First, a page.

Breast Cancer Screening Should Include Additional Genes

Newly-discovered gene mutations could double the risk of breast cancer.

Although BRCA 1/2 are the most well-known genes, there are many more that have been linked to the risk of breast cancer. Current genetic tests examine the presence of multiple gene mutations, but a new study published by Genetics in Medicine suggests that there are 2 more that should be included.

The study authors found that having the MSH6 or PMS2 gene mutations doubles the risk of breast cancer by age 60, which makes identifying these genes crucial for enhanced screening and prevention strategies.

Previously, it was understood that MSH6 or PMS2 can cause Lynch syndrome, which increases the risk of colorectal, ovarian, stomach, and endometrial cancers. This condition is associated with approximately 3% of newly diagnosed cases of colorectal cancer. The authors said that approximately 1 in 440 Americans have the mutation that causes Lynch syndrome, making it a fairly common condition.

It was unclear whether or not Lynch syndrome also increases the risk of breast cancer.

"People with Lynch syndrome aren't thinking they may also be at risk for breast cancer," said senior author Wendy Chung, MD, PhD. "Given the fact that genomic analysis is becoming more common in patients with a personal or family history of cancer, we have an opportunity to do more targeted breast cancer screening in women who carry any of the genes associated with risk for this disease."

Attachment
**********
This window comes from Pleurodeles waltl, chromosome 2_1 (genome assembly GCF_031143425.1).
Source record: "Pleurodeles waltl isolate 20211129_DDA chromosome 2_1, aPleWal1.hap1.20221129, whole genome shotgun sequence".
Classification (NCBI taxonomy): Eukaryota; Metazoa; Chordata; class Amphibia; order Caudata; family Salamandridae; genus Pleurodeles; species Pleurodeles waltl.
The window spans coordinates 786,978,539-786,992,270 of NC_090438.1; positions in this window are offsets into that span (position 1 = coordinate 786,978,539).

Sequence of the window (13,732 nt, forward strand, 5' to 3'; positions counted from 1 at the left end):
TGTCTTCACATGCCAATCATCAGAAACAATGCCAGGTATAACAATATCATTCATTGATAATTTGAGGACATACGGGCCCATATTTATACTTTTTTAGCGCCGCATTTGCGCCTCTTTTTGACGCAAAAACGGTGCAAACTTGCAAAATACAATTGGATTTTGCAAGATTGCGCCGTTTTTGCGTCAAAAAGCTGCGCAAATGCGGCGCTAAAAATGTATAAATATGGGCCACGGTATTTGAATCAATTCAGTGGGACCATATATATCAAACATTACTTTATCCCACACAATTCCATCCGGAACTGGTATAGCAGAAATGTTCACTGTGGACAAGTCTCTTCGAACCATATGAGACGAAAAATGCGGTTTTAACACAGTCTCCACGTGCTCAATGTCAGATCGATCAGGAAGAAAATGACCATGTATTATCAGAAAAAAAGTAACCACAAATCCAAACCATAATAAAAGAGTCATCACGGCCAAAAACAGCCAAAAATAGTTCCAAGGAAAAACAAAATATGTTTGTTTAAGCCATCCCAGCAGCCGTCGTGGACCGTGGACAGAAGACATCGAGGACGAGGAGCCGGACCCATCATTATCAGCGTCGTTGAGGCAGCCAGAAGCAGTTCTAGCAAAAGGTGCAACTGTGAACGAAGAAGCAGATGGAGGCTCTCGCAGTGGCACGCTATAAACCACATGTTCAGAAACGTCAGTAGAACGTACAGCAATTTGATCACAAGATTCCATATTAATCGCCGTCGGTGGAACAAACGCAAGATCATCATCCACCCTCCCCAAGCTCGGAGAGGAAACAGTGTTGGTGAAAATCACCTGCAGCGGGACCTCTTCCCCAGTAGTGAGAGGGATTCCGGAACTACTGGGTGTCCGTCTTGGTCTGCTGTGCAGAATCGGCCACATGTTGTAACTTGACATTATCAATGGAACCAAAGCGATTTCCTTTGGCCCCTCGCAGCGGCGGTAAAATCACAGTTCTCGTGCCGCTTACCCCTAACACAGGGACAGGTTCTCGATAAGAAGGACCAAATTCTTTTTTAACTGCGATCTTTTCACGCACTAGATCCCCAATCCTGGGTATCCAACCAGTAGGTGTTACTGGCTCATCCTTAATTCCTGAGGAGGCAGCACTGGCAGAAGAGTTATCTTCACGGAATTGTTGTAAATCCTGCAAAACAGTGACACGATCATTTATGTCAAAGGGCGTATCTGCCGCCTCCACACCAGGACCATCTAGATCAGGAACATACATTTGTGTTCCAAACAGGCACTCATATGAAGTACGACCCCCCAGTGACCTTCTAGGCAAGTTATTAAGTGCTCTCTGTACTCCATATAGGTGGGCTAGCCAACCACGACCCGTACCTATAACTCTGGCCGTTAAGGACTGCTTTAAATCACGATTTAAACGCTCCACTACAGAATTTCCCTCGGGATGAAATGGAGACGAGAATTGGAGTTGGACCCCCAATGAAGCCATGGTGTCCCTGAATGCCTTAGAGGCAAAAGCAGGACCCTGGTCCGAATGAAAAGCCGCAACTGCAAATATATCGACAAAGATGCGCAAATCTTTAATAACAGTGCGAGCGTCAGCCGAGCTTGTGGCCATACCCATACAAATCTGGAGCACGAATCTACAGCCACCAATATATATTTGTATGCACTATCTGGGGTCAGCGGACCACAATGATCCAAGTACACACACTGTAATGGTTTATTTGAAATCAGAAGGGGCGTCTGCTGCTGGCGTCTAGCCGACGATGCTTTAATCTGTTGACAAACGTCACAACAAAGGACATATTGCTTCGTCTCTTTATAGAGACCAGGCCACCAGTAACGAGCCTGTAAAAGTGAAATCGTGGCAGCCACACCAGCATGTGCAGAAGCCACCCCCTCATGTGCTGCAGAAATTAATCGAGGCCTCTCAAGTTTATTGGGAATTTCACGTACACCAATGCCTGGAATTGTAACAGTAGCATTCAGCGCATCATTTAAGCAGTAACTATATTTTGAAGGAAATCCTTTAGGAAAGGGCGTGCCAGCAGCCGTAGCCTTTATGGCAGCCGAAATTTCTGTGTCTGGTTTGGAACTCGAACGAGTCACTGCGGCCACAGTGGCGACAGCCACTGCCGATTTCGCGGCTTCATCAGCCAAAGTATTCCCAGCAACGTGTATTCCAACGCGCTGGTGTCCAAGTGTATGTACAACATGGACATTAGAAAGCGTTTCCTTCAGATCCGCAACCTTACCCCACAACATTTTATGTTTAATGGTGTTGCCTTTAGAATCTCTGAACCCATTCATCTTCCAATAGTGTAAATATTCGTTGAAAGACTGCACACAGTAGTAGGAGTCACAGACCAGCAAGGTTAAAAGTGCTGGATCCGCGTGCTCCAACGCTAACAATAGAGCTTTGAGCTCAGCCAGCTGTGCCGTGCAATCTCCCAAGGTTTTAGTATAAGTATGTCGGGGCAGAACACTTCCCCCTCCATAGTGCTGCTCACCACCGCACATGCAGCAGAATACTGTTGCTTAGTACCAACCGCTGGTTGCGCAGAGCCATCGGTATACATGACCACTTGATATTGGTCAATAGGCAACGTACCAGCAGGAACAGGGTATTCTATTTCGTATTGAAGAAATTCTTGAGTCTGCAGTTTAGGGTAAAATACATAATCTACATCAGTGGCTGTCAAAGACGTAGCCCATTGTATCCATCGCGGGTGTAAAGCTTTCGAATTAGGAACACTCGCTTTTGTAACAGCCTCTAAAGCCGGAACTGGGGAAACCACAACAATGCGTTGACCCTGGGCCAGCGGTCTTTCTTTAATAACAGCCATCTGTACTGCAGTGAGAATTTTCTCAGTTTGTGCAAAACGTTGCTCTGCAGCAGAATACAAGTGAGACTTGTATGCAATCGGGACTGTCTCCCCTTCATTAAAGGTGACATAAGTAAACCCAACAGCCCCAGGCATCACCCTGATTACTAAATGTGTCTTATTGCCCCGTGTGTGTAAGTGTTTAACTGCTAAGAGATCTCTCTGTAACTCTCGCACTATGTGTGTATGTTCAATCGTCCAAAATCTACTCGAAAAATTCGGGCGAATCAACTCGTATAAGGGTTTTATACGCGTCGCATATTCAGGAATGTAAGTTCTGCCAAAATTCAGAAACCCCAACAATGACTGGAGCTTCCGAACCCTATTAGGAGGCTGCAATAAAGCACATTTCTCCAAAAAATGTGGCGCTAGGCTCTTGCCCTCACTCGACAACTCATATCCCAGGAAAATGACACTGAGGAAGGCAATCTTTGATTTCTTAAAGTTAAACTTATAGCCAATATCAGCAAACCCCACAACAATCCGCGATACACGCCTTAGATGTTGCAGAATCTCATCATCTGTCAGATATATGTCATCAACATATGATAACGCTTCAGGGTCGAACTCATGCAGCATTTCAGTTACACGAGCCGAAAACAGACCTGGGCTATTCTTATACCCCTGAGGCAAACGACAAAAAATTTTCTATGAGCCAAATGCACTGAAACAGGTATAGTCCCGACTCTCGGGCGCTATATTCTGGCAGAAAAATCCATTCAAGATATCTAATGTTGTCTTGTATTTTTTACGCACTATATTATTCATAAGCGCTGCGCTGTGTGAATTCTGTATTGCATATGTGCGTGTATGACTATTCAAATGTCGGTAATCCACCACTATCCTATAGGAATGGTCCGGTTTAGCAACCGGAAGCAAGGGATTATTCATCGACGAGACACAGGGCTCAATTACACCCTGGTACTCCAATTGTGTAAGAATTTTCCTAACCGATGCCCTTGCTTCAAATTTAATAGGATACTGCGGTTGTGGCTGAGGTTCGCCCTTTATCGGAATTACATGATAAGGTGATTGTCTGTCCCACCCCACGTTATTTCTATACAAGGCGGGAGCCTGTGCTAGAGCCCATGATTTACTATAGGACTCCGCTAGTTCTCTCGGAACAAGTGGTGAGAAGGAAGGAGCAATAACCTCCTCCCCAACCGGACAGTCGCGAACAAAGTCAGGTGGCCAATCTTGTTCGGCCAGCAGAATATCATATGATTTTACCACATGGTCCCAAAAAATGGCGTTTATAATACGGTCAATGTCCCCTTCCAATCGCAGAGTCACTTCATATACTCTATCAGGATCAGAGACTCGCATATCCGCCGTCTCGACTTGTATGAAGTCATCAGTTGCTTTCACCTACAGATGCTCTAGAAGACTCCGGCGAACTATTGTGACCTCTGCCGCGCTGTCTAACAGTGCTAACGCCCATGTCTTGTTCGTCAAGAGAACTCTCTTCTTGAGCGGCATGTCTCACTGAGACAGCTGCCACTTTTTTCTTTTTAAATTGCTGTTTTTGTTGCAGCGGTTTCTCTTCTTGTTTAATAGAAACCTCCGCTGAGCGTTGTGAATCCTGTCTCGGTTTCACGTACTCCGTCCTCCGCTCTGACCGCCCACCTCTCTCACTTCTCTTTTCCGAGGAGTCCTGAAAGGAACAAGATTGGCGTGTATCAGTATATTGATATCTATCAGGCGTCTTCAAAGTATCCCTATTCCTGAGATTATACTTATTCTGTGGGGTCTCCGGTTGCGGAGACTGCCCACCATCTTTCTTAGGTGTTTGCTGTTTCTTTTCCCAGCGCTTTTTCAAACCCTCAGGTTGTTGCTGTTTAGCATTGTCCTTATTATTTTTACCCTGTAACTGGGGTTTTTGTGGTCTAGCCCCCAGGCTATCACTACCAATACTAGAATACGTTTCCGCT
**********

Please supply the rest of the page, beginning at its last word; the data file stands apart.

Included in the study were data from more than 500,000 women who had received multi-gene hereditary cancer testing between 2013 and 2015. Of these patients, 423 had a mutation in 1 of the Lynch syndrome genes: MLH1, MSH2, MSH6, and PMS2.

Further analyses showed that women with MSH6 and PMS2 genetic mutations had a 2-fold higher risk of breast cancer compared with the general population, according to the study.

The authors applied their findings to the entire study population and projected that 31% to 38% of women with MSH6 and PMS2 mutations will develop breast cancer, according to the study. Comparatively, 15% of women in the general population will develop breast cancer.

"The new study suggests MSH6 and PMS2 should be added to the list of genes to screen for when there is a history of breast cancer," Dr Chung said. "Screening for these genes also would give these families potentially life-saving information to prevent colon cancer by encouraging individuals with the genes to increase the frequency of their colonoscopies."

The authors said that testing for Lynch syndrome is typically only conducted when a patient has a history of colon or uterine cancers.

Including the MSH6 and PMS2 variants to genetic testing may give patients a better understanding of their cancer risk and increase the chances of early diagnosis, according to the study.

"Given that Lynch syndrome is not rare in the general population, this finding has the potential to impact tens of thousands of people in the US and could change standard practice related to one of the most common cancer predisposition syndromes,” Dr Chung concluded.